HEALTHCARE in Coventy and Warwickshire is set to be overhauled in a bid to save £267 million in the next five years.
Having been shrouded in secret talks for months, the region’s Sustainability and Transformation Plan (STP) released today has revealed savings will have to be made at University Hospital Coventry & Warwickshire (UHCW), Nuneaton’s George Eliot Hospital (GEH), as well as across mental health provision and community services.
Under the new plans, patients admitted to hospital will be sent home early “even if they have not yet fully recovered” in order to receive care at home and relieve pressure on hospital A&E departments and wards.
Pregnant women will be encouraged to have home births with the support of newly established and expanded community hubs.
People will also be given better support to enable them to die at home rather than in hospital.
A new Acute Stroke Unit will be established at UHCW, with care at GEH and Warwick Hospital ceasing.
Stroke victims will be admitted to to the UHCW unit for initial care before being moved to rehabilitation beds at GEH and Warwick and then back home with the support of the Early Supported Discharge (ESD) team.
While many had feared the report would detail the closure of GEH or plans to amalgamate A&E and maternity services at UHCW, a leading author of the report, UHCW chief executive, Professor Andy Hardy said: “It is disappointing that our STP was leaked ahead of publication but on behalf of the STP board, I can confirm that plans for a single A&E and Maternity Unit for Coventry and Warwickshire have not been discussed or agreed as part of the STP planning process.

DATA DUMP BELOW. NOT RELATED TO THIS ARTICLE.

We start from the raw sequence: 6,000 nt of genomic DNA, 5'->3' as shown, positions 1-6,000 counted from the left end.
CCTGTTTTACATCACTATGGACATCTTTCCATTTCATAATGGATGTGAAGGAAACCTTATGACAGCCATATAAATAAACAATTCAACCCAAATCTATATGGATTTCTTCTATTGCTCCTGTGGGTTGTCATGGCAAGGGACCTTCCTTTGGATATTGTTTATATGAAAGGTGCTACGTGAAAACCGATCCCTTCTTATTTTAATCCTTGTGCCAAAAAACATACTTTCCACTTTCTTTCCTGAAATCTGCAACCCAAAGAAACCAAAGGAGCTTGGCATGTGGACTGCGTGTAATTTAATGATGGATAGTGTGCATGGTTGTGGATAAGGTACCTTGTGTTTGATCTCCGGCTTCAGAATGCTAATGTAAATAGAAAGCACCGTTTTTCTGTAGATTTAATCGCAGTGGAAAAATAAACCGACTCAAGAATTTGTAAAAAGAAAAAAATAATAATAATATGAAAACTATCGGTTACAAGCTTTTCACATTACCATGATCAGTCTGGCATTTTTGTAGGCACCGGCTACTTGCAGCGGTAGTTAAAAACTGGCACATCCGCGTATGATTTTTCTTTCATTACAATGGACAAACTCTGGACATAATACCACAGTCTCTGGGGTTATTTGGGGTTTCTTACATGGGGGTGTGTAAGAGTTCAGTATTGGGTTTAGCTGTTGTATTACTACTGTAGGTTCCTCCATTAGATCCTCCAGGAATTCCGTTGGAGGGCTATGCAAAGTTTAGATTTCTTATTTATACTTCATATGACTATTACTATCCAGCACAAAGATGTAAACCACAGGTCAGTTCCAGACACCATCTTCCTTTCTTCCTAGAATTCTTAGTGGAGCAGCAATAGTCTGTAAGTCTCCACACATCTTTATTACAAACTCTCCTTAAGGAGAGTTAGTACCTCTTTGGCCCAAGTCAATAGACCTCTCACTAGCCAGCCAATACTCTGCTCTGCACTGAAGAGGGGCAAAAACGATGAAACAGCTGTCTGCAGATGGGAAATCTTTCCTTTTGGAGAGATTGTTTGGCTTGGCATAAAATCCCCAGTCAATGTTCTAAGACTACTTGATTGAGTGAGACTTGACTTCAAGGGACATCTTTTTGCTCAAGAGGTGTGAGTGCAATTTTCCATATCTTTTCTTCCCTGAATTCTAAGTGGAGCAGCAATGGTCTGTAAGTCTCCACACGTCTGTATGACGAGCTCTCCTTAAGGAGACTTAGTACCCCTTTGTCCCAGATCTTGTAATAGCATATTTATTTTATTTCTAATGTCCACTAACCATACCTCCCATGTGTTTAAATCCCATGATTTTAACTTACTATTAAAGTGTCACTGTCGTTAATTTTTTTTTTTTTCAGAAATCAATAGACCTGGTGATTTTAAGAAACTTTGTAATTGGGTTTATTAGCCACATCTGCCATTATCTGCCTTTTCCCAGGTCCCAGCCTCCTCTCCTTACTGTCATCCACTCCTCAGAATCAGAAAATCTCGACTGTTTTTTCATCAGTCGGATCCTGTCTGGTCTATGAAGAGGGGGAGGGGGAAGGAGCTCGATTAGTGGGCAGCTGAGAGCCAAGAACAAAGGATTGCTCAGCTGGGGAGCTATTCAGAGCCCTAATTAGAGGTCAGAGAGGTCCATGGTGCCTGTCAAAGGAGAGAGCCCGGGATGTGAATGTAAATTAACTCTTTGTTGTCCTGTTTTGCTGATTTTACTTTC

“No decisions have been made for the future of A & E or Maternity Services at the George Eliot Hospital and there are no plans for any closures to any hospitals in Coventry and Warwickshire.”
However, while the report says that no decisions have been made on the future of maternity and paediatrics, this does not mean either department has been ruled out from future cuts or closures.
Among other proposals detailed in the report is a greater emphasis on preventative care – particularly for the frail, elderly, smokers and the high-risk obese – in order to reduce attendance to hospital and A&E attendance by 21,000 people each year.
Professor Hardy added: “The STP plan is not about hospitals closing.
“It is about designing services differently with the resources that we have and focusing on preventing physical and mental ill health.
“The joint vision across health and social care is to work together to deliver high quality care which supports our communities to live well, stay independent and enjoy life.”
Coventry and Warwickshire’s STP Board is made up of nine organisations including hospitals, mental health and community services, local authorities and Clinical Commissioning Groups, and has been drawn up consultants for Price Waterhouse Coopers (PWC) and led by Professor Hardy.
The report, was submitted to NHS England in October, and a public consultation is expected in the new year.
STPs have been drawn up by each of the 44 regions across the country, have been branded by NHS England as a way of improving the health service and ensuring is future.
The full report can be read HERE.